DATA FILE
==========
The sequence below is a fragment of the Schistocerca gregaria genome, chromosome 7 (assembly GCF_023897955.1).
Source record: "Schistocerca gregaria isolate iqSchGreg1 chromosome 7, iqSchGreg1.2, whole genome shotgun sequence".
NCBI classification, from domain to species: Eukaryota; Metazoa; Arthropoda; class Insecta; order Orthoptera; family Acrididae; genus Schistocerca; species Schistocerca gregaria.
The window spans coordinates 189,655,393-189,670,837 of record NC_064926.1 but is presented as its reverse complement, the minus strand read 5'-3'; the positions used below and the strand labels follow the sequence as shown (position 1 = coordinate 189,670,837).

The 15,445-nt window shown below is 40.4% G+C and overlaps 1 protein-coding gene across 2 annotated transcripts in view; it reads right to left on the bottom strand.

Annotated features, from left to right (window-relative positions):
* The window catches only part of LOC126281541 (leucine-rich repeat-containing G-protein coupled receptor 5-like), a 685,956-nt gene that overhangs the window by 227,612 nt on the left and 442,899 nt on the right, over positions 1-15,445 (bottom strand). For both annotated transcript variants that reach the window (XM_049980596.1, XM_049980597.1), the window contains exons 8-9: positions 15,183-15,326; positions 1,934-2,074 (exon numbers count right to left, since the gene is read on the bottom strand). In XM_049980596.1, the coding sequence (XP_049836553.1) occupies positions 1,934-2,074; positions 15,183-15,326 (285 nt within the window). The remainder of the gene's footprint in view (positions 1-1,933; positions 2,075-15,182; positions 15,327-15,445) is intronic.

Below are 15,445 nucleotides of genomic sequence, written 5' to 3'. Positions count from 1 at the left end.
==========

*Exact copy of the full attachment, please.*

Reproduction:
The sequence below is a fragment of the Schistocerca gregaria genome, chromosome 7 (assembly GCF_023897955.1).
Source record: "Schistocerca gregaria isolate iqSchGreg1 chromosome 7, iqSchGreg1.2, whole genome shotgun sequence".
NCBI classification, from domain to species: Eukaryota; Metazoa; Arthropoda; class Insecta; order Orthoptera; family Acrididae; genus Schistocerca; species Schistocerca gregaria.
The window spans coordinates 189,655,393-189,670,837 of record NC_064926.1 but is presented as its reverse complement, the minus strand read 5'-3'; the positions used below and the strand labels follow the sequence as shown (position 1 = coordinate 189,670,837).

The 15,445-nt window shown below is 40.4% G+C and overlaps 1 protein-coding gene across 2 annotated transcripts in view; it reads right to left on the bottom strand.

Annotated features, from left to right (window-relative positions):
* The window catches only part of LOC126281541 (leucine-rich repeat-containing G-protein coupled receptor 5-like), a 685,956-nt gene that overhangs the window by 227,612 nt on the left and 442,899 nt on the right, over positions 1-15,445 (bottom strand). For both annotated transcript variants that reach the window (XM_049980596.1, XM_049980597.1), the window contains exons 8-9: positions 15,183-15,326; positions 1,934-2,074 (exon numbers count right to left, since the gene is read on the bottom strand). In XM_049980596.1, the coding sequence (XP_049836553.1) occupies positions 1,934-2,074; positions 15,183-15,326 (285 nt within the window). The remainder of the gene's footprint in view (positions 1-1,933; positions 2,075-15,182; positions 15,327-15,445) is intronic.

Below are 15,445 nucleotides of genomic sequence, written 5' to 3'. Positions count from 1 at the left end.